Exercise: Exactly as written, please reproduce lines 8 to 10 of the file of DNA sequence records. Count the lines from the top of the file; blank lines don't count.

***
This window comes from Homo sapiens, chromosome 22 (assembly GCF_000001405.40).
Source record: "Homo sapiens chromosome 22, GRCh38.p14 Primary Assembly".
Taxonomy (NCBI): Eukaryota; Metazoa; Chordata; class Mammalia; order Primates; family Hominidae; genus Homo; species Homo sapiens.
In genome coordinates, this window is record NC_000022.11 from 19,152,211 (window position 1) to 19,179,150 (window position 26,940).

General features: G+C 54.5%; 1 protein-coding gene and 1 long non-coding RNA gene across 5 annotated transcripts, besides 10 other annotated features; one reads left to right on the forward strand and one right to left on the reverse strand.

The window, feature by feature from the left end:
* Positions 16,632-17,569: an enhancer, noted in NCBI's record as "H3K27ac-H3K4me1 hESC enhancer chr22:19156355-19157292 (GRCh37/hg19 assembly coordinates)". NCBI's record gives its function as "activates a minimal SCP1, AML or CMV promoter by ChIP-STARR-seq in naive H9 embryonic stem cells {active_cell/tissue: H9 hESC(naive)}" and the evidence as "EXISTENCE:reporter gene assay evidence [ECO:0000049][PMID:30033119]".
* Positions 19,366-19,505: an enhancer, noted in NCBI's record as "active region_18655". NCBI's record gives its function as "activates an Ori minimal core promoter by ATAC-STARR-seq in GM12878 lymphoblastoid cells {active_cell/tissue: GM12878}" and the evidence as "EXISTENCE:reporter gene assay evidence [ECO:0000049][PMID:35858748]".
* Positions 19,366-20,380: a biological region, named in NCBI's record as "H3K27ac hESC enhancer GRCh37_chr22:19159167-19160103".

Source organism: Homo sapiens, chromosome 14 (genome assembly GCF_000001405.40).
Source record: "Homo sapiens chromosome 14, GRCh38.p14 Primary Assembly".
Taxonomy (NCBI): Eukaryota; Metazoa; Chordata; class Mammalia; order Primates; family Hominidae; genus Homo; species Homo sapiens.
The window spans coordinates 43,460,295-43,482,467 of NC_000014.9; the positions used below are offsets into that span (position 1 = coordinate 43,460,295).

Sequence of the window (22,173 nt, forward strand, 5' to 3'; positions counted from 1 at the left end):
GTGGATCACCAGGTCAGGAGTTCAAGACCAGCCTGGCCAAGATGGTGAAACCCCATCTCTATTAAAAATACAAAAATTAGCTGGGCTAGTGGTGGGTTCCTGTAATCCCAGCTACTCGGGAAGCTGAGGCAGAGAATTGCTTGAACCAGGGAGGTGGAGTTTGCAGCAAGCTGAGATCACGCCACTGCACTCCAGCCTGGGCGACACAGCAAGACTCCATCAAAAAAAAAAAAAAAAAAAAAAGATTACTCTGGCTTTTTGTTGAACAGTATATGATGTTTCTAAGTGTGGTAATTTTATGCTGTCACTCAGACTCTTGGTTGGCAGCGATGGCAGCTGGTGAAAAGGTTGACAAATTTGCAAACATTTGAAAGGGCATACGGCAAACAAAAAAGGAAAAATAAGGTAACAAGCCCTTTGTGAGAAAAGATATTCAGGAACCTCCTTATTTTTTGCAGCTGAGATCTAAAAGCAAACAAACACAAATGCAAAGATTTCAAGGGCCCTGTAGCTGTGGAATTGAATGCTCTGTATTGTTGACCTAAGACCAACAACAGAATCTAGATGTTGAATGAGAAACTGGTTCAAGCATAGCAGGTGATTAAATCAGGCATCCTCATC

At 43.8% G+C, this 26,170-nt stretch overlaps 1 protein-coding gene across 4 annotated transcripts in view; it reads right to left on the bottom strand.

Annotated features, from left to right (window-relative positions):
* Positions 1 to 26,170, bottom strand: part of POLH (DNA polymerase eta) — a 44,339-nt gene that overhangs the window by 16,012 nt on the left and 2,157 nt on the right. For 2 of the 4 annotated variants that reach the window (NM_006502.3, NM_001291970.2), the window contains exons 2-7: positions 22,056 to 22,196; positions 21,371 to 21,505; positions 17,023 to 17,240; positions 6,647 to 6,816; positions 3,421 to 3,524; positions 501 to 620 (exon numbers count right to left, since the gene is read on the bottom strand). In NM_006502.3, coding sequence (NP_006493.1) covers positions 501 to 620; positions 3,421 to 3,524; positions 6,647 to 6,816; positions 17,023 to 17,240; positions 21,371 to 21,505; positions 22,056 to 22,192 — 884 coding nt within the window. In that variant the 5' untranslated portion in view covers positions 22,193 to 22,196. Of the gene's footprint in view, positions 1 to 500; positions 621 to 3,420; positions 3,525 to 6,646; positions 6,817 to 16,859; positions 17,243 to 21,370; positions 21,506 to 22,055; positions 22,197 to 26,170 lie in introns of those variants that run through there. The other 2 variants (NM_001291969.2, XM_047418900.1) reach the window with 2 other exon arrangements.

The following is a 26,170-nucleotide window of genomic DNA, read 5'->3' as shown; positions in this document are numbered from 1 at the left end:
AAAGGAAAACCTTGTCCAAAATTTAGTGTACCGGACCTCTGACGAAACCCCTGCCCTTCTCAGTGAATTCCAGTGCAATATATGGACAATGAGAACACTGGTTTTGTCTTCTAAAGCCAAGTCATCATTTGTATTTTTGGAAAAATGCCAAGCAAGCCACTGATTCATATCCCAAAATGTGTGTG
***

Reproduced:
* Positions 19,366-19,505: an enhancer, noted in NCBI's record as "active region_18655". NCBI's record gives its function as "activates an Ori minimal core promoter by ATAC-STARR-seq in GM12878 lymphoblastoid cells {active_cell/tissue: GM12878}" and the evidence as "EXISTENCE:reporter gene assay evidence [ECO:0000049][PMID:35858748]".
* Positions 19,366-20,380: a biological region, named in NCBI's record as "H3K27ac hESC enhancer GRCh37_chr22:19159167-19160103".

Source organism: Homo sapiens, chromosome 14 (genome assembly GCF_000001405.40).